got a small area, if I have a small area I might
use a rake or something like that, a garden rake and rake it
across there and try to loosen it up some, but if
I got a large area, [chuckles] then
for the time saving, might want to rent
you one for that. And check with your
neighbors sometimes, you could do it together if
he got a cool season grass. – That’s a good suggestion. – And so they might
want to do that together, let’s de-thatch our lawn. – Alright, so this next question
is one a lot of people are going to want to know. When should I put down a
pre-emerge in my lawn, because, of course,
you know those winter weeds are going to be coming. Your henbit, your
chickweed, your deadnettle. – I don’t know about you
Dr. Chris, I hate weeds. [laughing]
– I actually like weeds. – You like weeds? But when you see that lawn and
it’s got those weeds in there, you can tell, because weeds
are going to outgrow your grass. – Right, right, right. – When you say a pre-emerge, you
put some down before the weed begins to germinate. – Right. Pre. – Yeah pre,
before they germinate. Probably about the last of
September would be a good time to do that too,
sometime in October, you put it down, and most
pre-emerge herbicides probably need to be
watered into the lawn. And I try to watch the weather,
and when they say it’s going to rain, then I try
to put it out then, so it can get down into the soil
and get into the root system. And when you’re
doing a pre-emerge, you must cover the
whole, entire area. You go up and
down and cross ways, and always read the label. – Yeah read the label. – And you get a
complete cover there, and keep those weeds from
germinating in the springtime, and also the winter
weeds from germinating. And sometimes though if
you have a period of time, you might not get all
your weeds this time, some might sneak through there,
but a pre-emerge will help control those weeds,
and you can see the difference in the summertime. – What’s a good pre-emerge
that you would suggest? – Maybe something like
Dimension or Snapshot, or something–
– That’s good. – You could do
that around in there. Read the label, it will tell
you how much to put down at a certain time and then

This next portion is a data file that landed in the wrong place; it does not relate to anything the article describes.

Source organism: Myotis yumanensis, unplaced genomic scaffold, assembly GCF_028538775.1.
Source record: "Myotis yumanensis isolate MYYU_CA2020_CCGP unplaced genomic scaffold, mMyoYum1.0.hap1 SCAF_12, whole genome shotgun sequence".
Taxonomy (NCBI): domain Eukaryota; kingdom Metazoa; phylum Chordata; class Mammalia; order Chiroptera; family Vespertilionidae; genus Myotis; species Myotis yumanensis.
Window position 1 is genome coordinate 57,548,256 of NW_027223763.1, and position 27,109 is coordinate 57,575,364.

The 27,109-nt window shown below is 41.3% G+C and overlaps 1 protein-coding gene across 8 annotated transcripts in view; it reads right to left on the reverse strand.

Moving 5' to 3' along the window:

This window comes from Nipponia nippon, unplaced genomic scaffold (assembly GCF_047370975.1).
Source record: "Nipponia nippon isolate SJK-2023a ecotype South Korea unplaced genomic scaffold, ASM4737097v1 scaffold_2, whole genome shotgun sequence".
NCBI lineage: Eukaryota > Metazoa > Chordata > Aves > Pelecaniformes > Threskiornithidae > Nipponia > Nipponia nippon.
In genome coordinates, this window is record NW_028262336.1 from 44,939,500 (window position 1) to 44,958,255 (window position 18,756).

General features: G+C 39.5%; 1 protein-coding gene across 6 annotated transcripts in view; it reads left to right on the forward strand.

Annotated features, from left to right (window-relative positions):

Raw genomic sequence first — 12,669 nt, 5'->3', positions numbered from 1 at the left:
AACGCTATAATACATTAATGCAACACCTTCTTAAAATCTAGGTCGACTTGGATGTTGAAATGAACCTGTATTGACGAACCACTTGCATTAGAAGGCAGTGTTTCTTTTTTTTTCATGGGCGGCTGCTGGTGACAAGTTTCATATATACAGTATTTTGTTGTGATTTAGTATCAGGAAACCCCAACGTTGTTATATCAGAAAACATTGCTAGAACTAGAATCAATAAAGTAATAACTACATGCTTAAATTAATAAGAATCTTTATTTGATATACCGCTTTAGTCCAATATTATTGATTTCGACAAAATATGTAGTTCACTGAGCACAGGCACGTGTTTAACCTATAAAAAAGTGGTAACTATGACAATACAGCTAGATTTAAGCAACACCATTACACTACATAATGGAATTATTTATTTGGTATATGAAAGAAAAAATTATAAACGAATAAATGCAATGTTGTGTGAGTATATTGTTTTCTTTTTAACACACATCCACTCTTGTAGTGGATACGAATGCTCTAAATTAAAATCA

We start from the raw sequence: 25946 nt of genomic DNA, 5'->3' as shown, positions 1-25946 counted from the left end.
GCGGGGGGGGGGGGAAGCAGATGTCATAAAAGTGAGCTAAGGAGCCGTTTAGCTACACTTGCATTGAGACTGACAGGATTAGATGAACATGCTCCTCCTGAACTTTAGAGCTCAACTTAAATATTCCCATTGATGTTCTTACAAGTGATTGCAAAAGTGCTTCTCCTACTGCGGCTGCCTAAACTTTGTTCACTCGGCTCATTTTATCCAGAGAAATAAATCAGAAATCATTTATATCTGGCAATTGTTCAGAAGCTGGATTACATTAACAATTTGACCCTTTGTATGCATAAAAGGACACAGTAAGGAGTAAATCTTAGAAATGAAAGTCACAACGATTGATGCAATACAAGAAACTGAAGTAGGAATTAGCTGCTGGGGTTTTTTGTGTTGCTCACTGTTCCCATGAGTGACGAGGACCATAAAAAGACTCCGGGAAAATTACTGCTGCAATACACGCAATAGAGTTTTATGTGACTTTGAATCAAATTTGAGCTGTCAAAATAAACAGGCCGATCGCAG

how much to put down. And then put it down this way,
I’d probably put half going one, and half going the other way. Make sure I get a complete
cover on that pre-emerge. – Right, and Mr. D. did
demonstrate that before, how to do that. – Yeah that’s good. – Yeah, and it’s usually on the
label directions too as well. – On the label directions, yeah. – Ok. Yeah, make sure you get that watered in,
and those pre-emerge herbicides will help control
Poa annua as well. We know how tough
Poa Annua can be. – I have Poa
Annua in my yard man, ooh, it was rough. – It is tough. Ok, so how low should I cut my
warm season grass for winter to keep it from being damaged? – We get that call
all the time though, people want to know, it’s
going into the winter months, how low should I cut my grass to
make sure it will still do well. Some folks they want
to cut it real low. I like to keep mine at the same
heighth that I was cutting it during the regular time, if it’s
two and a half inches tall I want to keep it that
same height in there. Because you want to try to
protect those root systems from the cold weather, if
you have a hard freeze, protect those root systems. Another thing about
cutting your grass low now, people don’t realize this tough. Your root system
is still active. – That’s right. – Just because the grass
done turned brown and dormant, that’s because the
temperature did that. But those root systems are
very still active in the soil, if you need to, if we go
through a real dry period, you might need to
water that lawn sometime. I know you might look funny
out there in November– – [Chris laughs]
– (Mr. D.) When it’s cold. – But make sure your lawn
comes back real strong in the summertime, you need
to take care of that during the winter months. Some things we just need
to do in the wintertime, people don’t realize, but it
keeps that grass looking good. – Alright, and
speaking of watering, so of course we have
to water our lawns, right, in the
wintertime when it gets dry. – I know people want to
put their water hoses up, but you might have to get ’em
out and water that grass in the wintertime and stuff in there. That’s very rare but it
could happen sometimes. Alright, good stuff man. – Thanks. – So we’ll see about
putting that lawn to rest. – Putting that lawn to rest. – So we can get
some rest, right? – Need some rest, yeah. – Alright, thanks Booker,
appreciate that.